U.S. researchers have developed a peptide-based screen for identifying autoantigens associated with autoimmune diseases.1 The researchers believe the screen could save time and money compared with other proteomic screens and plan to use the method to identify autoantigens associated with multiple sclerosis, type 1 diabetes and rheumatoid arthritis.

Accurately identifying autoantigens has been challenging because peptide or protein libraries that represent the full human proteome have not been generally available. Moreover, there were no methods for rapidly analyzing hundreds of thousands of autoantigen-autoantibody interactions in human serum.

Now, a team led by Stephen Elledge, professor of genetics at Harvard Medical School, has designed an autoantigen screen to meet those challenges.

First, the researchers constructed an autoantigen library representing the entire human proteome. To do that, they used the human genome sequence to generate a peptidome of more than 400,000 overlapping 36-amino-acid peptides that corresponded to the 24,239 predicted protein-encoding regions of the human genome.

Next, the researchers optimized a phage immunoprecipitation protocol that allowed them to rapidly identify and sequence those autoantigen peptides that bound autoantibodies in complex mixtures such as patient serum and cerebrospinal fluid.

With the screening library and sequencing protocols in hand, the researchers used the platform to analyze the cerebrospinal fluid of a 63-year-old cancer patient who was diagnosed with paraneoplastic neurological disorders (PNDs), a CNS autoimmune disease with previously characterized autoantigens.

The peptidome screen identified seven autoantigen candidates in the patient, including one that had been previously identified by an independent autoantigen screen. Subsequent screens of cerebrospinal fluid from two additional patients who had PND symptoms identified more autoantigen candidates.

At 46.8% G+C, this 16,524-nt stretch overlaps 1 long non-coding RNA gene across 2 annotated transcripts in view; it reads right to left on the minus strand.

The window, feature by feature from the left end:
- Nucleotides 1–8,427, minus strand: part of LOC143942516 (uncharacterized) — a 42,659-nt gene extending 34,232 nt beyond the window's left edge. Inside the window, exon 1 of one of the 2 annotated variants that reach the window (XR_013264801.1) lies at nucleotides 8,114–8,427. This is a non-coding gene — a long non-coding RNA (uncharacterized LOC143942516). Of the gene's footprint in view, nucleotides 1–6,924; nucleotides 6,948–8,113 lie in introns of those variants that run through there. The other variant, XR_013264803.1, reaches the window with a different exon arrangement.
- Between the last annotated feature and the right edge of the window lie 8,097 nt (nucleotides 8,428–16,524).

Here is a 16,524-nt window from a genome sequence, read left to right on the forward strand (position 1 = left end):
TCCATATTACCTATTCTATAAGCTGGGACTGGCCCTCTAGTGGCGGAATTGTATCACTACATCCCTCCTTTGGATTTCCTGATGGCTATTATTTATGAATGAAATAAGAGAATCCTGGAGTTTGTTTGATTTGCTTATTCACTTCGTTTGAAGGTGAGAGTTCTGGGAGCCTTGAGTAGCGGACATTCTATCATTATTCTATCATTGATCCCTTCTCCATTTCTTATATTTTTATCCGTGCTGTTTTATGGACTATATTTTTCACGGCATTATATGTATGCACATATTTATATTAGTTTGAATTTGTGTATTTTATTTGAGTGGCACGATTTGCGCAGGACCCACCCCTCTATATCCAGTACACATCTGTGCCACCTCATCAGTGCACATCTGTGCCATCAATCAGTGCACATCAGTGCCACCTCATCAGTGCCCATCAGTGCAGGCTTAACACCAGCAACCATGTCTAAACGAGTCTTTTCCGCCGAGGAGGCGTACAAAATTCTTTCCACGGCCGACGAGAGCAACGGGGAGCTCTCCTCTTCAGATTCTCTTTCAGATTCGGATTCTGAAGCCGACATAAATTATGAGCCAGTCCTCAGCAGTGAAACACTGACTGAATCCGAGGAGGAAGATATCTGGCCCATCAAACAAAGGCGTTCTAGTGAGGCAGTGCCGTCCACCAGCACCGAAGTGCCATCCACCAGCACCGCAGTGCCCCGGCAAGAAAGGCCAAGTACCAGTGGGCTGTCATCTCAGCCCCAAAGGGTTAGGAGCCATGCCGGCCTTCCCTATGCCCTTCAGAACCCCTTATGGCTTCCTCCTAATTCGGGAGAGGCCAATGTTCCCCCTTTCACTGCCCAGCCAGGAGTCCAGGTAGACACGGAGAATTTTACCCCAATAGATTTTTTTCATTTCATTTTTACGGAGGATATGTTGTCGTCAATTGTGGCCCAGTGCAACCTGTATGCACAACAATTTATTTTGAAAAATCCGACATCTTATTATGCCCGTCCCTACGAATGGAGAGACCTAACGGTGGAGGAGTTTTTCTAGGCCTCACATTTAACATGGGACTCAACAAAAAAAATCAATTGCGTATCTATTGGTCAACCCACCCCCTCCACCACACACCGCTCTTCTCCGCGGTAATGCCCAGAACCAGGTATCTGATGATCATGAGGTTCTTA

The findings were published in Nature Biotechnology.

Besides Harvard, the team included researchers from the Massachusetts
Institute of Technology
, the University of California, San Diego and Agilent Technologies Inc., which specializes in the synthesis of screening libraries and helped construct the library used in the paper.

Agilent declined to comment on the paper.

Automating autoantigen discovery

Corresponding author Elledge told SciBX the findings represent "the first synthetic human proteome and a method to rapidly analyze it."

Unlike other proteomic screening protocols such as cDNA phage display and protein arrays, the peptidome platform "requires a minimal amount of technical expertise for a successful screen of patient antibodies. There's no longer the need to perform multiple, time-consuming rounds of phage selection, and by looking at the whole peptide library at once, we increase the amount of information gained from a single experiment and reduce screening time," said Elledge.

Elledge and colleagues plan to use the peptidome screening platform "to discover which autoantigens are commonly found in some of the more prevalent autoimmune diseases, including multiple sclerosis, type 1 diabetes and rheumatoid arthritis. In all those cases, identifying common autoantigens would be immediately useful for diagnostic purposes and could eventually lead to new therapies as well," he said.

Elledge said the peptidome library is available for licensing from Harvard Medical School. He declined to comment on the patent status of the findings.

Fulmer, T. SciBX 4(22); doi:10.1038/scibx.2011.620
Published online June 2, 2011


1.   Larman, H.B. et al. Nat. Biotechnol.; published online May 22, 2011; doi:10.1038/nbt.1856
Contact: Stephen J. Elledge, Harvard Medical School, Boston, Mass.
e-mail: selledge@genetics.med.harvard.edu


      Agilent Technologies Inc. (NYSE:A), Santa Clara, Calif.

      Harvard Medical School, Boston, Mass.

      Massachusetts Institute of Technology, Cambridge, Mass.

      University of California, San Diego, La Jolla, Calif.